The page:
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The Province recently announced it would be investing $28 million in mental health and addictions organizations to provide care closer to home.

According to the Ministry of Health and Long-Term Care, there will be a province-wide registry of mental health beds to connect those experiencing a mental health crisis with the closest available bed.

“We have all been touched by mental health and addiction challenges — whether through a friend, a co-worker, a family member or our own experience,” said Dr. Eric Hoskins, Minister of Health and Long-Term Care.

“By continuing to invest in community services, we’re helping to connect people with the support they need closer to home through settings that are more culturally appropriate and personal. These investments will improve the lives of people experiencing mental illness and addictions challenges — and the families that help care for them.”

The supported services, as a result of the investment, will include:

• Increased access to services, such as supportive housing, short-term crisis support beds, peer support groups and treatment programs;

• Shorter wait times for care through the new registry of inpatient mental health beds. It will also provide doctors, first responders and emergency departments with up-to-date information about available inpatient beds across the province;

• Improved transitions between care teams so people do not have to tell their story multiple times;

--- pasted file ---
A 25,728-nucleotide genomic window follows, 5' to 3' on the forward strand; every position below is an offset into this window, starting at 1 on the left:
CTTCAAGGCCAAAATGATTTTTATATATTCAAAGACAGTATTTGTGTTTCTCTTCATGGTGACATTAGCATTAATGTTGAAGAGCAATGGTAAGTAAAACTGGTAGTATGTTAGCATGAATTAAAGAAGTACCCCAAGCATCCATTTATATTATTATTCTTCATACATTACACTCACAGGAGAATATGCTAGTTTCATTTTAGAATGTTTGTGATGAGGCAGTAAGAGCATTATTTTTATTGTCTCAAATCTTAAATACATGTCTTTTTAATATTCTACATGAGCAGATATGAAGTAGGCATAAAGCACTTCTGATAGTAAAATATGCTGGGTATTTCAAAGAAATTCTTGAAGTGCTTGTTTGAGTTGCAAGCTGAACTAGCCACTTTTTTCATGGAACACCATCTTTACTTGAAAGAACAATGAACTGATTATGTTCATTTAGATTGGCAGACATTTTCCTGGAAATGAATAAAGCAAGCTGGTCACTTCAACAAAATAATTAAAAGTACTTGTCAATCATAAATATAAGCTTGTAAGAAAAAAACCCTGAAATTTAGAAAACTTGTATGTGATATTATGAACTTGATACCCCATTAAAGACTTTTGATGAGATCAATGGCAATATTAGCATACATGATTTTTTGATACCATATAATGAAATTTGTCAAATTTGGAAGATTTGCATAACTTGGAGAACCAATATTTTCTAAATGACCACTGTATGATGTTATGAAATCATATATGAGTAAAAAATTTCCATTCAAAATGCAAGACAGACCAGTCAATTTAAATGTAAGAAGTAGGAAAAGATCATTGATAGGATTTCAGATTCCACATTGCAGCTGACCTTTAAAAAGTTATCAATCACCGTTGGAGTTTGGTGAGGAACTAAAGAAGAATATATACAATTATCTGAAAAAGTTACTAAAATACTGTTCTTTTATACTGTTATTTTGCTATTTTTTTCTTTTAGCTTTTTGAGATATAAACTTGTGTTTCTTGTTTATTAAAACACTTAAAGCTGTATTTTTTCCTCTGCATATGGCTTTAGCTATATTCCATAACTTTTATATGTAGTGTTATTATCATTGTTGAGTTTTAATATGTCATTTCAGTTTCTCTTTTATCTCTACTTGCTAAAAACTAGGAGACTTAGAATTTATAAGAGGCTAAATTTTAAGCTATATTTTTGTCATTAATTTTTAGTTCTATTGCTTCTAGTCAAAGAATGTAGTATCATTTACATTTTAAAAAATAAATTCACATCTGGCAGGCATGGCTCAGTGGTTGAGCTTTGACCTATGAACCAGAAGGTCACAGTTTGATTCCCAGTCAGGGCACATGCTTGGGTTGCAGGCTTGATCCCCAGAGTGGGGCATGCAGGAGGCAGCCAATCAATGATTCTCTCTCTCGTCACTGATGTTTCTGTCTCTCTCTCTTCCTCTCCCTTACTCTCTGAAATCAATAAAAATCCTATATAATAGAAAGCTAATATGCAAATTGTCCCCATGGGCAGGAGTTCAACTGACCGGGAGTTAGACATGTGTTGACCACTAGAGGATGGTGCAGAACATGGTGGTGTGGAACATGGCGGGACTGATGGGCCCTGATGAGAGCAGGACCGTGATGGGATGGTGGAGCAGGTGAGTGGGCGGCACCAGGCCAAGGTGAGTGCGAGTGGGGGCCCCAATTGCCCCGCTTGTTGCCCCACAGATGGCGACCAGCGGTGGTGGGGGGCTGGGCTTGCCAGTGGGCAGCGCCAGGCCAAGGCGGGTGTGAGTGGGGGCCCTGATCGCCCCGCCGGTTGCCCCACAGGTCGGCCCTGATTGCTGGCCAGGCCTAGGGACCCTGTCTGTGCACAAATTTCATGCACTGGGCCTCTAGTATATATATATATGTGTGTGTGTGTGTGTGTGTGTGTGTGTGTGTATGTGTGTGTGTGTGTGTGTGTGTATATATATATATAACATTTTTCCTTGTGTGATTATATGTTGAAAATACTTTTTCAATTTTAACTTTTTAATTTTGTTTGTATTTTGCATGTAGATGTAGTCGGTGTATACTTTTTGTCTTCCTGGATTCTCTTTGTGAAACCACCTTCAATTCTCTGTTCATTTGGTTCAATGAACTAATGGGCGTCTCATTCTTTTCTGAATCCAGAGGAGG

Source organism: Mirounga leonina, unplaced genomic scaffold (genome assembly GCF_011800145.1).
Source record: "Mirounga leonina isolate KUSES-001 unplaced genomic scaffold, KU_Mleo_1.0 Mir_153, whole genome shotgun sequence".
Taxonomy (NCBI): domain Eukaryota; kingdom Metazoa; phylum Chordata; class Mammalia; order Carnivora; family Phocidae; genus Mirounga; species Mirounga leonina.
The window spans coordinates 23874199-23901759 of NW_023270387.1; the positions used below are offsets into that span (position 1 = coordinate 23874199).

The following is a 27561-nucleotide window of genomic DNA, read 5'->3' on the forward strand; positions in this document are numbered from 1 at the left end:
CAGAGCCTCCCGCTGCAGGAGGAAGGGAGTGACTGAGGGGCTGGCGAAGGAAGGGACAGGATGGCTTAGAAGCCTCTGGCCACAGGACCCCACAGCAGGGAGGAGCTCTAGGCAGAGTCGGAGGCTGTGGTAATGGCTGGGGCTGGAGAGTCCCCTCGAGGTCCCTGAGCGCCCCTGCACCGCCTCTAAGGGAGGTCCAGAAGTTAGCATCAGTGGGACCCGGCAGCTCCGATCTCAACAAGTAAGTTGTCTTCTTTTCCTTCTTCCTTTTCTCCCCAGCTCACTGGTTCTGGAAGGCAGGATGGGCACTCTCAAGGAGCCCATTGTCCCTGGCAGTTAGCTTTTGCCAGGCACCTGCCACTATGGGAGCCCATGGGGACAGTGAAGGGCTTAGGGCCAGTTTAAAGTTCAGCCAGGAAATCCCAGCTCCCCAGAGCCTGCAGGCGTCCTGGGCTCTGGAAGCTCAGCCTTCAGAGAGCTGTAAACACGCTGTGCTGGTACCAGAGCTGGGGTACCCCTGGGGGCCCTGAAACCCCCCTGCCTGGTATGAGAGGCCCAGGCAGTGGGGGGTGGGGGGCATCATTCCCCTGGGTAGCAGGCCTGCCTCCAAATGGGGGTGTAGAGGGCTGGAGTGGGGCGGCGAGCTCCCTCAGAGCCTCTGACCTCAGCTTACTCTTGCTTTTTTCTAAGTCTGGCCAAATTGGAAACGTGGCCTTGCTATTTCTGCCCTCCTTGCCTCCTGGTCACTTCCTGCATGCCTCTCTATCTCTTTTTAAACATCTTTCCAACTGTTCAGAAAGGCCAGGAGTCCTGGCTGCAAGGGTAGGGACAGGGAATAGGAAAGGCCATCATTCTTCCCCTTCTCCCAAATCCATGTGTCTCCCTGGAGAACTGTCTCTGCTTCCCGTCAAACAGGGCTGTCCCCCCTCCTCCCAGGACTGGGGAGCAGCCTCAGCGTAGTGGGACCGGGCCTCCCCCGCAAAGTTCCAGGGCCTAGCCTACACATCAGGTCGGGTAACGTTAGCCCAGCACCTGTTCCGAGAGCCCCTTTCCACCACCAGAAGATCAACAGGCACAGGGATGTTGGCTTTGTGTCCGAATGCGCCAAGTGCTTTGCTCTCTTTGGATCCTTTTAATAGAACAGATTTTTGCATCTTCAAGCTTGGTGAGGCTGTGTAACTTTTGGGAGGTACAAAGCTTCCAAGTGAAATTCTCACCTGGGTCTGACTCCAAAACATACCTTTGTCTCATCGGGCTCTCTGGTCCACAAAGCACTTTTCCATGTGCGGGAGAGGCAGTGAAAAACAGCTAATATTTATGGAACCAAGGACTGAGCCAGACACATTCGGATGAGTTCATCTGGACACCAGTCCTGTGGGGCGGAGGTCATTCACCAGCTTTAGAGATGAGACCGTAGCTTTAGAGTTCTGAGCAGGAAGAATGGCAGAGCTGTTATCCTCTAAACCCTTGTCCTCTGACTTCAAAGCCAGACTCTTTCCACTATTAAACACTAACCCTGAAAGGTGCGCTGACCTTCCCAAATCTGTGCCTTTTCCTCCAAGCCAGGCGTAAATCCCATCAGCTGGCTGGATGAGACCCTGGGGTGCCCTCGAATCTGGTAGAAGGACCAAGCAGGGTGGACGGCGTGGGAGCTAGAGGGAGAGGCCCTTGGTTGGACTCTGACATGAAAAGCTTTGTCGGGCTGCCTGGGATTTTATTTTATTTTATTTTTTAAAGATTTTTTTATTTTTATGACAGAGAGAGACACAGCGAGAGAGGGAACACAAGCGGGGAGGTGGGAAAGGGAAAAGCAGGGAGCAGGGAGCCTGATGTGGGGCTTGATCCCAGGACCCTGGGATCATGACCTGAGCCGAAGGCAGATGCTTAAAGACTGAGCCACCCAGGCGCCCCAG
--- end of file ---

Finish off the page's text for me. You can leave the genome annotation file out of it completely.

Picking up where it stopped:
• More early intervention initiatives to reduce repeat visits to emergency departments, such as expanding the number of early psychosis intervention teams to help people early on after onset of psychosis.

The next phase of Ontario’s Mental Health and Addictions Strategy includes spending $138 million over three years for community agencies to support improvements to mental health and addictions services, through Local Health Integration Networks (LHINs).

According to the Ministry of Health, each of the 14 LHINs is investing an additional $2 million for 2014-15 in community-based mental health and addictions services.

By 2017, it is expected the Province will have increased annual funding for mental health and addictions by a total of $172 million since it launched its Mental Health and Addictions Strategy in 2011.

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